[health menu] XI International Conference on AIDS
July 7-12, 1996

Strathdee Steffanie A, Patrick DM, Archibald C,
Ofner M, Craib KJP, Cornelisse PGA,
Eades G, Schechter MT. [lambda], Rekart M.,
O'Shaughnessy MV.
BC Centre for Excellence in HIV/AIDS
and University of British Columbia, Vancouver;
BC Centre for Disease Control;
Laboratory Centre for Disease Control,
HIV/AIDS Epidemiology Unit, Health Canada


Social Determinants Predict Needle Sharing Behaviour Among Injection Drug Users in Vancouver


To identify determinants of needle sharing behaviour in Vancouver, where a recent outbreak of HIV infection occurred among injection drug users (IDUs) despite longstanding needle exchange and outreach services.


A total of 281 IDUs participated in a case control study of risk factors for HIV infection. HIV+ subjects had a documented seroconversion in 1994 -1995 (N=89) and HIV-'ve subjects had two documented negative tests within the same period (N=192). Face-to-face interviews focused on the period between the two HIV tests (inter-test interval), and included questions on drug use, needle sharing, source of needles, sexual behaviours, migration, housing, incarceration, and depression (7 item CES-D). Subjects were also asked whether they had "ever been forced to have sex" before age 12, between 12-17 yrs or >18 yrs. Univariate and multivariate logistic regression models were used to identify determinants of borrowing used needles within the inter-test interval.


105 males and 49 females reported borrowing needles. Borrowers were more likely to: live married and common law (65% vs 51%, p=0.03), inject >4 X/day, (p<0.001), inject >1 drug (p<0.001), have sex with the same sex (17% vs 6%, p=0.007), report having been forced to have sex (67% vs 46%, p<0.001), have a CES-D score above the upper quartile (32% vs 18%, p=0.009), and test HIV+ at the end of the interval (38% vs 24%, p=0.008). Females were more likely than males to report forced sex (75% vs 27%, p<0.001), but males were more likely to report forced sex <12 yrs (p=0.08). At least 59% of these subjects experienced forced sex before first injecting drugs. In the final multivariate model, after adjusting for HIV serostatus [AOR=2.2, (95% CI: 1.2-4)], factors remaining independently associated with borrowing were: being male [AOR=3.1, (CI: 1.5-6.6)], living common law/married [AOR=2.4, (CI: 1.3-4.7)], injecting >4X/day [AOR=3.4, (CI: 1.9-6.1)], injecting >1 drug [AOR=4.1, (CI: 2.2-7.8)], ever being forced to have sex [AOR=2.9, (CI: 1.5-5.7)], a higher CES-D score [AOR=2.3, (CI: 1.2-4.7)] and having sex with the same sex (AOR=2.6, CI: 1.03-6.8). Access or barriers of clean needle use were not independently associated with borrowing used needles. Results were similar after stratifying by gender.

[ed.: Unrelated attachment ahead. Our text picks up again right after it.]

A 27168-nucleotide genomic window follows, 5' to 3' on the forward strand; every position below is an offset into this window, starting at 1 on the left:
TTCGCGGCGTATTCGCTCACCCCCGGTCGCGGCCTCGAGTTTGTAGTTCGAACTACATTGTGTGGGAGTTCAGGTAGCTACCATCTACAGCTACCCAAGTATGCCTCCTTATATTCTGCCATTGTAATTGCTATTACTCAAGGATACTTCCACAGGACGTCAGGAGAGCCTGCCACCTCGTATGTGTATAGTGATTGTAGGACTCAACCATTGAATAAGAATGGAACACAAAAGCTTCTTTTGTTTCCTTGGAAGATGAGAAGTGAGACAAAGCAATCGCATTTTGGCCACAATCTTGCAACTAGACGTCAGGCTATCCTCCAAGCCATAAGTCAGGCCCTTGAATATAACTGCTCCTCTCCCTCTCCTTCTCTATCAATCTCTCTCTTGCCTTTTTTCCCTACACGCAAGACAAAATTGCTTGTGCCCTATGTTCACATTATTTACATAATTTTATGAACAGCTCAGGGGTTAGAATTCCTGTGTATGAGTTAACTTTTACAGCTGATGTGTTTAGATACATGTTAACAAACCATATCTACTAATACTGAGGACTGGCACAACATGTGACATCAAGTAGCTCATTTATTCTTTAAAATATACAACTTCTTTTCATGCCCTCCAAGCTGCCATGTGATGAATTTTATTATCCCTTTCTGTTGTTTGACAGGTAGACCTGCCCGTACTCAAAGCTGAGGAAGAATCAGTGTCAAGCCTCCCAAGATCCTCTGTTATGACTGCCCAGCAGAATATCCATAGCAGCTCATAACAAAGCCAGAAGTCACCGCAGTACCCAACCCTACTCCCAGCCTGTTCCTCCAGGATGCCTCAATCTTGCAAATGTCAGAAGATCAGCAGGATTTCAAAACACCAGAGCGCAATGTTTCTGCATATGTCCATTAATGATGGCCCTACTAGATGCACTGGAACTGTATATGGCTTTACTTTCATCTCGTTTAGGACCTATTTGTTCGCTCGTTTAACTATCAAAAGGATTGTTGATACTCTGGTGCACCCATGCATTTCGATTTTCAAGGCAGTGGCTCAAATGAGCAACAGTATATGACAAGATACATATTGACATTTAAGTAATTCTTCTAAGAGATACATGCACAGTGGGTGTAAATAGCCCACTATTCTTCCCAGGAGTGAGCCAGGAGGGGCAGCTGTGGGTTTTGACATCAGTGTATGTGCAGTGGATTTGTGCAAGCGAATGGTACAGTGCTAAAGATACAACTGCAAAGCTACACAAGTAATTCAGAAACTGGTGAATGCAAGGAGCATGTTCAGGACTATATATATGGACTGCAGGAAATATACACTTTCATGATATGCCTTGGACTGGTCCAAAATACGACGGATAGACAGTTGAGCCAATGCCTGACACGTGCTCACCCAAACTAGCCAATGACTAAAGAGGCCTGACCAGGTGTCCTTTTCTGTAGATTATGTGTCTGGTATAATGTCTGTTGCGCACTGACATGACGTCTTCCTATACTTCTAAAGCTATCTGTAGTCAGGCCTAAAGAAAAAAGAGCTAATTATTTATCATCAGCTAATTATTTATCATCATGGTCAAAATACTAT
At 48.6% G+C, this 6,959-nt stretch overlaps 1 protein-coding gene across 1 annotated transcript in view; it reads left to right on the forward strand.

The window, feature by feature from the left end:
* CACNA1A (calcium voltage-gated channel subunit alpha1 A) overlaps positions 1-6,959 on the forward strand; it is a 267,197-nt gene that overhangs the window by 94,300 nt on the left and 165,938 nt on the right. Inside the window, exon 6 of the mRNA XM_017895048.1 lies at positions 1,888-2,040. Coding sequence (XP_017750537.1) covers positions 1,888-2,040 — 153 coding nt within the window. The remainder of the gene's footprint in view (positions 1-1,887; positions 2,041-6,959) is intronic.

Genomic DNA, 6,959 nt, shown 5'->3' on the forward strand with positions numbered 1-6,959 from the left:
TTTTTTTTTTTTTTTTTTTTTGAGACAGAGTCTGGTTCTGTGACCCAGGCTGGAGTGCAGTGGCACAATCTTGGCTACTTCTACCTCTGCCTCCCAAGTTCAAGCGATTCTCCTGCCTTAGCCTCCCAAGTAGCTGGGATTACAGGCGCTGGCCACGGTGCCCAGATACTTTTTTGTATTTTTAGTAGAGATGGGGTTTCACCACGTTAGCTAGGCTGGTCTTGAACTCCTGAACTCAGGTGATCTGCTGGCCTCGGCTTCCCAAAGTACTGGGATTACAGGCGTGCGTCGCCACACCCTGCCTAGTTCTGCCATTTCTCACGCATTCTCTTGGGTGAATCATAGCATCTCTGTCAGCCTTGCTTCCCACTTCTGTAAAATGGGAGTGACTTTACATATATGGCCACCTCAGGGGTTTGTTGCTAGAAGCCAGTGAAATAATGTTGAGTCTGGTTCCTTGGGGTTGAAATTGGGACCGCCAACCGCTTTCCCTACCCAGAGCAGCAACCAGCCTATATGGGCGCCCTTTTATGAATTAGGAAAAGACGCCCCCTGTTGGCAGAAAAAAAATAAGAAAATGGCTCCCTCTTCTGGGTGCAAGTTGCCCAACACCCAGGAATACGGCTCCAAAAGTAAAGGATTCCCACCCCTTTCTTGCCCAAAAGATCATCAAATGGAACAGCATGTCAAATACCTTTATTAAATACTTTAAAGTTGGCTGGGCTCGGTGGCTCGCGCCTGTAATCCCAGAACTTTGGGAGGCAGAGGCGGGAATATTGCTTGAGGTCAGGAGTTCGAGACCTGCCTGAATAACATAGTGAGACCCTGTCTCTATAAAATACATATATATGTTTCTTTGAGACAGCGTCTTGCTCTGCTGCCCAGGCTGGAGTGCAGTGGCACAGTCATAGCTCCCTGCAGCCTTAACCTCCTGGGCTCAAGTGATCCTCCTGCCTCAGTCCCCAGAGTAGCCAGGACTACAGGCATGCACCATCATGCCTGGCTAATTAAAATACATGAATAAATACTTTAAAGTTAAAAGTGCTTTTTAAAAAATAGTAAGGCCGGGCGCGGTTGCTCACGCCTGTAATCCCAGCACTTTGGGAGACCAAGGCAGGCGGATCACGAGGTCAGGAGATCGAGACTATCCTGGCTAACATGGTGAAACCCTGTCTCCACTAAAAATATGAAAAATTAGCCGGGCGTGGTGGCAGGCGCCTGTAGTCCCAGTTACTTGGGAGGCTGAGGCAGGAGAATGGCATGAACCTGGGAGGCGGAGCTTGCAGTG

Factors suggestive of underlying psychological distress, rather than access to clean needles, were strongly associated with needle sharing, as indicated by a higher frequency of sexual abuse and depression among borrowers. Early identification of these factors should be a component of HIV prevention programs aimed at IDUs. Improved social support and coping skills could reduce the frequency of needle-sharing behaviours.

Dr. Steffanie A. Strathdee
BC Centre for Excellence in HIV/AIDS
611-1081 Burrard Street
St. Paul's Hospital
Vancouver, BC, V6Z 1Y6
Tel: (604) 631-5535, Fax: (604) 631-5464
E-mail: steff@hivnet.ubc.ca

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Created: July 31, 1996
Last modified: December 9, 1996

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